Wednesday 10 February 2010 11:49am
Dr Chris Brickell has been named as the University of Otago’s latest Rowheath Trust Award and Carl Smith Medal recipient.
The Award and Medal recognise outstanding research performance of early-career staff at the University and are accompanied by a $5000 grant for personal scholarly development.
Dr Brickell, who is a Senior Lecturer in the Department of Anthropology, Gender and Sociology, was selected for the honour from a strong field of applicants at Otago.
He will use the grant to travel to archives around the country to seek out material for a new research project on the largely hidden cultural history of adolescence and young adulthood in New Zealand. The project will cover a broad period of the country’s history, beginning in 1840 and ending in 1980.
His nomination for the Award and Medal notes that Dr Brickell has gained a growing national and international reputation for his research in the areas of gender, history and sociology of sexuality, and histories of consumer culture and social analysis.
He has published 10 book chapters and 20 papers in some of the most eminent international journals in his fields and has supervised a number of PhD and MA students.
In last year’s Montana Book Awards he won the award for best first non-fiction book for Mates and Lovers: A History of Gay New Zealand.
Dr Brickell says that he hopes his youth history project will culminate in another scholarly book written in an accessible style. As with Mates and Lovers, photographs will be an integral component of the book.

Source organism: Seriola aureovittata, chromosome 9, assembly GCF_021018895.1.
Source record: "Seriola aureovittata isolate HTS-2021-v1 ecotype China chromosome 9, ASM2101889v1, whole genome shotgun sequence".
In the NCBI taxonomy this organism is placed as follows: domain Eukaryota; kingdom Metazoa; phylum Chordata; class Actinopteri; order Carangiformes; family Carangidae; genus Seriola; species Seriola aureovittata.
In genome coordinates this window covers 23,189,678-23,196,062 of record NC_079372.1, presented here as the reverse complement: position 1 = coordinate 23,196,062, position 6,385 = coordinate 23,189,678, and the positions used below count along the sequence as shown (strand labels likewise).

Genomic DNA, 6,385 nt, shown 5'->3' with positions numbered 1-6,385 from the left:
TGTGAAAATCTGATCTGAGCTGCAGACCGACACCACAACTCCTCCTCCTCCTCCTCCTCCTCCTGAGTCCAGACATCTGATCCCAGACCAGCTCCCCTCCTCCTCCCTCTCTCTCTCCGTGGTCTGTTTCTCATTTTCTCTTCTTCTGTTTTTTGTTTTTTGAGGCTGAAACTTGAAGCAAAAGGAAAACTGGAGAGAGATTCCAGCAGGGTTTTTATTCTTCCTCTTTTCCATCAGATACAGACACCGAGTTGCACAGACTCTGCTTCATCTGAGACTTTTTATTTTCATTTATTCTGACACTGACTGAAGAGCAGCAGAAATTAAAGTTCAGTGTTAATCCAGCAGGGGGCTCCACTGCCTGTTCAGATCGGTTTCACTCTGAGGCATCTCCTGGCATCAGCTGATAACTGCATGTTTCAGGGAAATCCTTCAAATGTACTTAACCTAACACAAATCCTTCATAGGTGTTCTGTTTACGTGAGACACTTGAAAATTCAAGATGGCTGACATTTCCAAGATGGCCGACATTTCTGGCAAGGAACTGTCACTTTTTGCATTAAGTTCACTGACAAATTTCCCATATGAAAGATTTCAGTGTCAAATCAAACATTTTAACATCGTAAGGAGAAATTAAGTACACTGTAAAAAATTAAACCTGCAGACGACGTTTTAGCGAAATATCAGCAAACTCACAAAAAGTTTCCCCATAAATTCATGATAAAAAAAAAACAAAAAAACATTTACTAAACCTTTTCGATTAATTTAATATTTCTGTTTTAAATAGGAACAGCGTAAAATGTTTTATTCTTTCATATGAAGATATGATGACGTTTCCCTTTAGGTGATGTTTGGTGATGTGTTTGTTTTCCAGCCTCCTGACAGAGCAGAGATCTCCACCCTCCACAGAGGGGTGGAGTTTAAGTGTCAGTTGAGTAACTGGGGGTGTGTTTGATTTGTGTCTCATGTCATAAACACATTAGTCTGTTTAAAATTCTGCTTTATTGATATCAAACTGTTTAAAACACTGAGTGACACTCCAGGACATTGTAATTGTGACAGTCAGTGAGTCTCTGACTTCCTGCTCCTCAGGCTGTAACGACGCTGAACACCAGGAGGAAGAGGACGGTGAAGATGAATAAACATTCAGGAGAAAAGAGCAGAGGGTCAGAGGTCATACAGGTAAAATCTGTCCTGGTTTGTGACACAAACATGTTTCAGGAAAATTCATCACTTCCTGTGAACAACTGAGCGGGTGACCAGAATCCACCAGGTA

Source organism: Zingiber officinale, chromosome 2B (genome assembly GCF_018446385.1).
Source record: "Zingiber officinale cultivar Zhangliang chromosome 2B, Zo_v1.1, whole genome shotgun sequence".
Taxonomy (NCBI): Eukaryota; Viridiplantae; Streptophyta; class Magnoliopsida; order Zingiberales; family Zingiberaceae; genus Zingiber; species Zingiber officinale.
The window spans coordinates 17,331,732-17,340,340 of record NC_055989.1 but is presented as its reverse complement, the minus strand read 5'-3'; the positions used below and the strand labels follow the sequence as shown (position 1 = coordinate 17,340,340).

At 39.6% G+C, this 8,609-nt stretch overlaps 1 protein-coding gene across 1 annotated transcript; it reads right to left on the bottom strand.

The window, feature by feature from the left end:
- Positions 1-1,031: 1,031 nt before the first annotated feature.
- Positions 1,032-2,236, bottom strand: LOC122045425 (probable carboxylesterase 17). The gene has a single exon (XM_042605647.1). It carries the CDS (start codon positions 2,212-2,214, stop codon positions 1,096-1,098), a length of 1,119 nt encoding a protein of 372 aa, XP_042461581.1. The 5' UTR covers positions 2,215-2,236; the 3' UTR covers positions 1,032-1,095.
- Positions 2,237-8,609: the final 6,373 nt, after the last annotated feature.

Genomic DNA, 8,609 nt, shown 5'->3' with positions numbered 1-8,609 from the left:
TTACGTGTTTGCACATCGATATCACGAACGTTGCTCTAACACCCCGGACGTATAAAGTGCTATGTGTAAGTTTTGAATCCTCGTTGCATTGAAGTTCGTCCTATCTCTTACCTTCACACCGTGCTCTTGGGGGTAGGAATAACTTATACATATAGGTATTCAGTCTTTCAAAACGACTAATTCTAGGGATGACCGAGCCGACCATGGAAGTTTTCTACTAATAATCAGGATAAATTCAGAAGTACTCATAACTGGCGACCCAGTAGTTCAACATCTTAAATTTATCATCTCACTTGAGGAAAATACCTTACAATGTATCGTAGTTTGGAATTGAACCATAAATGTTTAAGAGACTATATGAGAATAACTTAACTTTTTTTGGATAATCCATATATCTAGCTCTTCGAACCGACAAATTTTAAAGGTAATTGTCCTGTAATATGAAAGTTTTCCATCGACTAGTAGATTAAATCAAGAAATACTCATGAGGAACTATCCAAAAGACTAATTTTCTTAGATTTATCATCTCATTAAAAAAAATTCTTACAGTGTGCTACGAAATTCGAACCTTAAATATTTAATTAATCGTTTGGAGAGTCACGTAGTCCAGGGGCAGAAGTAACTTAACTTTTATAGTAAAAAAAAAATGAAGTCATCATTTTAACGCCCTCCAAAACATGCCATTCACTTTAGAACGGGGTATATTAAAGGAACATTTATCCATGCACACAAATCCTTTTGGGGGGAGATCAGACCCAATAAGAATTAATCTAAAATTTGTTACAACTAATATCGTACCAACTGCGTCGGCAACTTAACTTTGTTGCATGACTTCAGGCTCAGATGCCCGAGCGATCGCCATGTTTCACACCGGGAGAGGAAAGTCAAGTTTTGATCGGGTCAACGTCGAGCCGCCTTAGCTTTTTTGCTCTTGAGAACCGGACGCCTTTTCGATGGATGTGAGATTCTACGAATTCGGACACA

“I’m finding this an immensely fascinating topic to be investigating. It’s often assumed that it was not until the 1950s that a significant generation gap emerged. However, my preliminary research shows that there is a sense in which a similar gap is noticeable right back into the nineteenth century.”
While the 50s saw the ‘bodgie’ and ‘widgie’ creating moral panics in milk bars, in 1920s New Zealand it was ‘flappers’ whose unbridled ways were shocking their elders. In the previous century, ‘mashers’, ‘dudes’ and ‘dudines’ were also offending adult sensibilities with their outlandish clothes and ways, he says.
“A common thread through the eras is that young people were being seen as both overly hedonistic and at the leading edge of social change,” he says.
His research involves pulling into focus and synthesising the youth-related aspects within published works and primary sources, both written and oral, and attempting to fill gaps in the record through uncovering further sources that have so far been largely overlooked.
These include diaries, letters, journals, scrapbooks and other writings that reveal young people’s experiences in their own words, he says.
From the official record, Dr Brickell says he has already found gems such as the New Zealand Truth newspaper lamenting in 1914 that “for far too many young women, the mystery and secret of sex are no mystery or secret at all.”
“While it is fascinating and fun to delve into these deeply disapproving adult writings, I also want to balance this with the other sources that reveal what young people in different eras of our history were thinking, and what their social experiences were.”
Dr Brickell says he is also keen to hear from people who may possess interesting writings or photos that record these aspects of young people’s lives during the period the project covers.
“Offers of any photocopies or scans of these kinds of items would be greatly appreciated.”
Dr Brickell will be presented with the Carl Smith medal when he gives a public lecture at the University later this year.
For more information, contact
Dr Chris Brickell
Gender Studies Senior Lecturer
Department of Anthropology, Gender and Sociology
Note to Editor
The Rowheath Trust was established in 1964 by Carl Smith - whose family lived in the Rowheath area of England - to support the University. Mr Smith received an honorary doctorate from Otago in 1968.
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